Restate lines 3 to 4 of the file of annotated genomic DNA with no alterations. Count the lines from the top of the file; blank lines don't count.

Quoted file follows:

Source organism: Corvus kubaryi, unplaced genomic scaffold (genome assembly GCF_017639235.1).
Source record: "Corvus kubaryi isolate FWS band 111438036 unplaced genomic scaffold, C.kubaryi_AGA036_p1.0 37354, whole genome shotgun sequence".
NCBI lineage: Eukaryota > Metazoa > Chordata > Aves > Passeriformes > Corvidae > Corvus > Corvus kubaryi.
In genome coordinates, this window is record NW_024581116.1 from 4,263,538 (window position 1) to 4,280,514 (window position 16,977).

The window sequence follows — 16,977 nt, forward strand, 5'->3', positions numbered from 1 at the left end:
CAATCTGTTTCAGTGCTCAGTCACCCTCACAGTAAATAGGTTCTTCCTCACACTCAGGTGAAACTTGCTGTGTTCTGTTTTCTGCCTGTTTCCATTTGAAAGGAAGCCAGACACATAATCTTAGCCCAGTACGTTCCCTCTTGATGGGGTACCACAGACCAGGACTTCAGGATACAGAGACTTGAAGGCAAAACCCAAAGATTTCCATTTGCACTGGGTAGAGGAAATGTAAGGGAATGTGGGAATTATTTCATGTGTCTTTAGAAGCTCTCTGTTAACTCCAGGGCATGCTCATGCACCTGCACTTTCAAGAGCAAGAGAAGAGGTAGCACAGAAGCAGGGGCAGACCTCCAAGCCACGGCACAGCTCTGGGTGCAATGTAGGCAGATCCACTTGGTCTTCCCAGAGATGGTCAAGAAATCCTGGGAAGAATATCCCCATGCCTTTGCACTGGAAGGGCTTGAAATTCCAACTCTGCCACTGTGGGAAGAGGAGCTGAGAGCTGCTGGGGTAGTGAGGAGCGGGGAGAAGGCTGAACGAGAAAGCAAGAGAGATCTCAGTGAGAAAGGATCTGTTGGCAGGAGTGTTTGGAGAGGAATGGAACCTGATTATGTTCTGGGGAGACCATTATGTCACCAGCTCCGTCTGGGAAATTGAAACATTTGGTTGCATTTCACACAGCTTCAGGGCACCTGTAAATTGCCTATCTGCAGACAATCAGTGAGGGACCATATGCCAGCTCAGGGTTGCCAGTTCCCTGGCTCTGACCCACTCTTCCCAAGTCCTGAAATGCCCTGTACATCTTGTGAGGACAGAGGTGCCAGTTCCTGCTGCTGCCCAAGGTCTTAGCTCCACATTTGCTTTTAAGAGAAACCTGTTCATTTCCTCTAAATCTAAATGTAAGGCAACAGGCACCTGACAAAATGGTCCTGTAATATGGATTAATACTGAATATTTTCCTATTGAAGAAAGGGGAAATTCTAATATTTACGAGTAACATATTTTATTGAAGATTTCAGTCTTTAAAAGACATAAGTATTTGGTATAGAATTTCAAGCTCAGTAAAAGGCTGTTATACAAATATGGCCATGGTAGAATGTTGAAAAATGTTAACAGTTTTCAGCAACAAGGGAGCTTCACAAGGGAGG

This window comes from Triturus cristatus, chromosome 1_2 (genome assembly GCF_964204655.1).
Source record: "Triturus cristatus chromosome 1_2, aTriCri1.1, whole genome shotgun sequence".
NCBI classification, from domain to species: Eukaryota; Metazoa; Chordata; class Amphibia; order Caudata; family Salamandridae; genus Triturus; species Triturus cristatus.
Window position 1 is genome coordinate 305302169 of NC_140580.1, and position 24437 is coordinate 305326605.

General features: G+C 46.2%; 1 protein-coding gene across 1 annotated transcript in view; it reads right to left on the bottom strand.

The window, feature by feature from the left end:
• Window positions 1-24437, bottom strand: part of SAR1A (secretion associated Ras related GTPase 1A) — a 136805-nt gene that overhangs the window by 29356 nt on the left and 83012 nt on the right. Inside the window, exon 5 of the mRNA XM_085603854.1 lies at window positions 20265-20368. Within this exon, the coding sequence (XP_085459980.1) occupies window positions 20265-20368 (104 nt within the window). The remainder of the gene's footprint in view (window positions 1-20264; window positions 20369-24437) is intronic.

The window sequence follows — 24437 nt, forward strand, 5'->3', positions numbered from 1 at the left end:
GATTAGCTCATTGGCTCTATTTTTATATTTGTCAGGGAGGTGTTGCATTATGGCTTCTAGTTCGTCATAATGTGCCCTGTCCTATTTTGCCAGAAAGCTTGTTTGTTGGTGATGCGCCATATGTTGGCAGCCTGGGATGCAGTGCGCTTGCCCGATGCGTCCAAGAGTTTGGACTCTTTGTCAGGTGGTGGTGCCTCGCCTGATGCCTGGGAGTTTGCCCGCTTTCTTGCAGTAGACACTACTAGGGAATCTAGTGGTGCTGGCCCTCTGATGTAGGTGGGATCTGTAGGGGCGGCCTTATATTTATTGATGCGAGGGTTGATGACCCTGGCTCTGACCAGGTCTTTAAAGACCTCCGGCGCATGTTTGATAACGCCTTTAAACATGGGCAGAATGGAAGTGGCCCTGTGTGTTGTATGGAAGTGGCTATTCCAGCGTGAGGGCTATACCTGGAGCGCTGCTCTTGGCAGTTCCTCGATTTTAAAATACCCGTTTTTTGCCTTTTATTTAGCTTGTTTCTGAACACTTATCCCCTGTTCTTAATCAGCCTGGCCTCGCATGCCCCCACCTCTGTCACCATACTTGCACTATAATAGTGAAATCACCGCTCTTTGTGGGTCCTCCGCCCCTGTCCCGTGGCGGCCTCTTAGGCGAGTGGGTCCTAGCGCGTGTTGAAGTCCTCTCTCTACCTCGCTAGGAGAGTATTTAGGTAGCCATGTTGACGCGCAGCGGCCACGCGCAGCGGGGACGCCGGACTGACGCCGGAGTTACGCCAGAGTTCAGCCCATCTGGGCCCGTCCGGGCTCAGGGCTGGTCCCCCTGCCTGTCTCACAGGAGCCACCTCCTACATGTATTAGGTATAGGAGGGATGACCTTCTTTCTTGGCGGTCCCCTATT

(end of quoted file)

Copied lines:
NCBI lineage: Eukaryota > Metazoa > Chordata > Aves > Passeriformes > Corvidae > Corvus > Corvus kubaryi.
In genome coordinates, this window is record NW_024581116.1 from 4,263,538 (window position 1) to 4,280,514 (window position 16,977).